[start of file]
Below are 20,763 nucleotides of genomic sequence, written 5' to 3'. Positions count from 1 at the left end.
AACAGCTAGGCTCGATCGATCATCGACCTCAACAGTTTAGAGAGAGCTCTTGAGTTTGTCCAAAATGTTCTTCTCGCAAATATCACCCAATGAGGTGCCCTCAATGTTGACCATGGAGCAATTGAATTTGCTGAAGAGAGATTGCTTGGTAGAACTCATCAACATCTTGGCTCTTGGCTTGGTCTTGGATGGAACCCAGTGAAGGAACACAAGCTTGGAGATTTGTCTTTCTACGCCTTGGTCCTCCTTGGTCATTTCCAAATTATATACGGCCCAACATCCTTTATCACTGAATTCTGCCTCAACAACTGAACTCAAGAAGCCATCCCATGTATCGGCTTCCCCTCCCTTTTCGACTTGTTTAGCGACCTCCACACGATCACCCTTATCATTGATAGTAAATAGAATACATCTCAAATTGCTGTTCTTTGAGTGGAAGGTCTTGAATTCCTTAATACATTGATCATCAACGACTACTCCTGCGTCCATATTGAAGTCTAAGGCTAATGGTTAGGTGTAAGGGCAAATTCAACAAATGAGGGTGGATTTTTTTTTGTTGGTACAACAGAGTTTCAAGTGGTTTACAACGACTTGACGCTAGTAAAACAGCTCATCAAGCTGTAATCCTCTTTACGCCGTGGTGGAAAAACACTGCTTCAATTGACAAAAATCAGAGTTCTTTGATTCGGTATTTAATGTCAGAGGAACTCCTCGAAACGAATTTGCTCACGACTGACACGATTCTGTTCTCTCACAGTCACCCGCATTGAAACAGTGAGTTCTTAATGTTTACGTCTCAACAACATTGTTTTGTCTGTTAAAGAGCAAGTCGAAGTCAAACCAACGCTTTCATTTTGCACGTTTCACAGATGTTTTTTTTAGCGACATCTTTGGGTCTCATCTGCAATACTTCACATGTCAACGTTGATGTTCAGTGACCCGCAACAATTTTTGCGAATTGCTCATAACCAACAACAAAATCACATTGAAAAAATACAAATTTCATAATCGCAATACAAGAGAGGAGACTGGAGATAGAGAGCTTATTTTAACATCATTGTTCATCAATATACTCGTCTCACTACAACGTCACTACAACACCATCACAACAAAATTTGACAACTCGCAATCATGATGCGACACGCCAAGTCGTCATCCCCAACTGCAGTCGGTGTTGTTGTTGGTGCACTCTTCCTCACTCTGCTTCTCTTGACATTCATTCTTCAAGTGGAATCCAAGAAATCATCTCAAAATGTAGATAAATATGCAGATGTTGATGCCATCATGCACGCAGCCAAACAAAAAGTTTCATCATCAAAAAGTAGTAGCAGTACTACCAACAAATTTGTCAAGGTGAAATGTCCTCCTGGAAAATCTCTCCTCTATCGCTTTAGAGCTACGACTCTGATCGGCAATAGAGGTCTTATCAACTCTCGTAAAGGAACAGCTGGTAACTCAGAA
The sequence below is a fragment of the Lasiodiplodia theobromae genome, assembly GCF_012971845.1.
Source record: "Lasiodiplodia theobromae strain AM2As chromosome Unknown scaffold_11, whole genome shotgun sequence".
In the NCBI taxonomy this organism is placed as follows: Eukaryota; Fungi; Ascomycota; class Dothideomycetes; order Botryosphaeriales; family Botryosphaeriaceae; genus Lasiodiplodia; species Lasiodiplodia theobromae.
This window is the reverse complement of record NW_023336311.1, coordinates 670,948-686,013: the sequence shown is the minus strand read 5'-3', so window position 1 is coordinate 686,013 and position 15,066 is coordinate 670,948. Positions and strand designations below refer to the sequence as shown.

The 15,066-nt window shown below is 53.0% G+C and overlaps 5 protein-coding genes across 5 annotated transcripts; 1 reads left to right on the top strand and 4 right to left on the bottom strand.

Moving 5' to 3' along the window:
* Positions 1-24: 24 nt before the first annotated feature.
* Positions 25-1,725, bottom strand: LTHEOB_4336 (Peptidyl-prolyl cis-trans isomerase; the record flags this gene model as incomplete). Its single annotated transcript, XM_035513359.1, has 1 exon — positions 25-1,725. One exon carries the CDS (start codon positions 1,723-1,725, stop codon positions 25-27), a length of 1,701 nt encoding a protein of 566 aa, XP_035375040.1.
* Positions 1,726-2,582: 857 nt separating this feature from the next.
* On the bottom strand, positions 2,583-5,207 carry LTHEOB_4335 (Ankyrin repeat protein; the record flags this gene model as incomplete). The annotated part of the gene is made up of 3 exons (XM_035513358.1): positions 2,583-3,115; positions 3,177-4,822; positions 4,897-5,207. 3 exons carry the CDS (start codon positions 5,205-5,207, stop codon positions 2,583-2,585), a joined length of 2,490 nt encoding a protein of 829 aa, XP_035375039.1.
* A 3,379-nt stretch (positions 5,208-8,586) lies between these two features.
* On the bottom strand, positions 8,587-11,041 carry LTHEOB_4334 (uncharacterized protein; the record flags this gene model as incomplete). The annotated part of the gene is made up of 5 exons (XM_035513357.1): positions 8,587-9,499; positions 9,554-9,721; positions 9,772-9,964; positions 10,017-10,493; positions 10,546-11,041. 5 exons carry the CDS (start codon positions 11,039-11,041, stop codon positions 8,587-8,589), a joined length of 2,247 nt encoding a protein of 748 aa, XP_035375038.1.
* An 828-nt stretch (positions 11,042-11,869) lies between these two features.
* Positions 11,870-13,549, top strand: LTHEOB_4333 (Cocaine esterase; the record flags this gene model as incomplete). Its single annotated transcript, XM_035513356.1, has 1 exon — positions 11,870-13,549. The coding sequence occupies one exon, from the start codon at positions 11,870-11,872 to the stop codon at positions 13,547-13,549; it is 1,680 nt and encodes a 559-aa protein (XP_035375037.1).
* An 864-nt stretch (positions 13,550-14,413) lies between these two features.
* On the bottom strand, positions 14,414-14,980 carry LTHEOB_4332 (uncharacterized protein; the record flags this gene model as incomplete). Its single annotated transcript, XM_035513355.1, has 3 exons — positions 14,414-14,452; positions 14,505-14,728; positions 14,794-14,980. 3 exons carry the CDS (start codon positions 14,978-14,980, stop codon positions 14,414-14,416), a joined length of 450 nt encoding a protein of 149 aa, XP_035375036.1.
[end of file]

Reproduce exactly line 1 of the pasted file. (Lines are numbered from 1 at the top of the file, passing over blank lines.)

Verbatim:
Below are 20,763 nucleotides of genomic sequence, written 5' to 3'. Positions count from 1 at the left end.